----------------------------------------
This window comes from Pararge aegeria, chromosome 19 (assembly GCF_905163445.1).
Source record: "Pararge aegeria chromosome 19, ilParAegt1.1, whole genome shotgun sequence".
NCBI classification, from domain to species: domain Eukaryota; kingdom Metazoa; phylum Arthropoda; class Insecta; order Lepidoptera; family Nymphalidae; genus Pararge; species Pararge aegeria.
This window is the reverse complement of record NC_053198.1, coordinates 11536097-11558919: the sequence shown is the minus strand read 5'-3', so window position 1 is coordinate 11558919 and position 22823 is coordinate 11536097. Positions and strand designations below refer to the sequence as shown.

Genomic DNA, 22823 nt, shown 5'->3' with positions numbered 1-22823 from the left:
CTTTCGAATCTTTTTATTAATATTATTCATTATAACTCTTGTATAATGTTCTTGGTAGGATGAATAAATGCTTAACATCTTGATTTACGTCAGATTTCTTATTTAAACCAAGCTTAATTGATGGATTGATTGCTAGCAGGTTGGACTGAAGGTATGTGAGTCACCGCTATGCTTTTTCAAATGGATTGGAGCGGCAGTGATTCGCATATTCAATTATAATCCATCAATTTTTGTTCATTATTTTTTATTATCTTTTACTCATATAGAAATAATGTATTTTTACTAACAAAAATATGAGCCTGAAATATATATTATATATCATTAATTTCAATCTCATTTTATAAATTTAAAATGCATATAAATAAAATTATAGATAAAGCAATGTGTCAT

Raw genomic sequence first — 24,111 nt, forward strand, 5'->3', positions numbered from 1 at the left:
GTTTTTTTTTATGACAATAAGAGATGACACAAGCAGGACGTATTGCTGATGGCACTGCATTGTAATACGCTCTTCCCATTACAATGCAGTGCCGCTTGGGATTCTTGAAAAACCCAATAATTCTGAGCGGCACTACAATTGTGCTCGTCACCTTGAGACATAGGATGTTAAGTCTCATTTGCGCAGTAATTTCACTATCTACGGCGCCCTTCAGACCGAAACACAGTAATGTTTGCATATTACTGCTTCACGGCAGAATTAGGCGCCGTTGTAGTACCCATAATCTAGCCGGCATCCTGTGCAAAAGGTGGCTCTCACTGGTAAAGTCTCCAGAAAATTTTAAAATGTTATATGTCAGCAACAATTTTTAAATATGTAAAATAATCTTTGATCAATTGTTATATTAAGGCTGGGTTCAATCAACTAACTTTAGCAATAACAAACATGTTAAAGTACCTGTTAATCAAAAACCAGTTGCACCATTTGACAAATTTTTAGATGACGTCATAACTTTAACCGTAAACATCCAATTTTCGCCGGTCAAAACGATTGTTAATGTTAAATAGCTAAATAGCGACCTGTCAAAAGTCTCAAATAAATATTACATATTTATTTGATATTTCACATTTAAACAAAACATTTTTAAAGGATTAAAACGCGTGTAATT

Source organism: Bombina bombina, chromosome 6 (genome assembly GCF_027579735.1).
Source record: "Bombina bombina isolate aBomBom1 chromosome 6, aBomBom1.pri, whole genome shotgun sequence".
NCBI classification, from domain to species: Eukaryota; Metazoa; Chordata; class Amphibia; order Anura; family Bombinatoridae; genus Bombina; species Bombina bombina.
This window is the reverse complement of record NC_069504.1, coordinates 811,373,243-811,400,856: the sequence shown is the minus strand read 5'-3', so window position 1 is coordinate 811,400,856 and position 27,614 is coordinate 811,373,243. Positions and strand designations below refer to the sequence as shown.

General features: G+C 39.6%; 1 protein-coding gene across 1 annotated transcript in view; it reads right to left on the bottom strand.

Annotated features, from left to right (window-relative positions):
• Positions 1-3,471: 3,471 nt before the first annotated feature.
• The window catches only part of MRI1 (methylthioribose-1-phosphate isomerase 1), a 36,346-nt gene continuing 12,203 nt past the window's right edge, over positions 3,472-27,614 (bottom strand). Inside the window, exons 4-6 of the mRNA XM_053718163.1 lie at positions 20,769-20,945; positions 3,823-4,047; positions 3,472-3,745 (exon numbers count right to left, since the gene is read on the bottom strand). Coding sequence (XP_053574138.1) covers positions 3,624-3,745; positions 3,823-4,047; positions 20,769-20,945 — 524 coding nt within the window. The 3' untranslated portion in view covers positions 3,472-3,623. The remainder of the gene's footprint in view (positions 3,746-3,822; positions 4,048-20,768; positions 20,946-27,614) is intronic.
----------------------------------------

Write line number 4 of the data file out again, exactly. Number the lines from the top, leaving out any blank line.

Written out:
This window is the reverse complement of record NC_053198.1, coordinates 11536097-11558919: the sequence shown is the minus strand read 5'-3', so window position 1 is coordinate 11558919 and position 22823 is coordinate 11536097. Positions and strand designations below refer to the sequence as shown.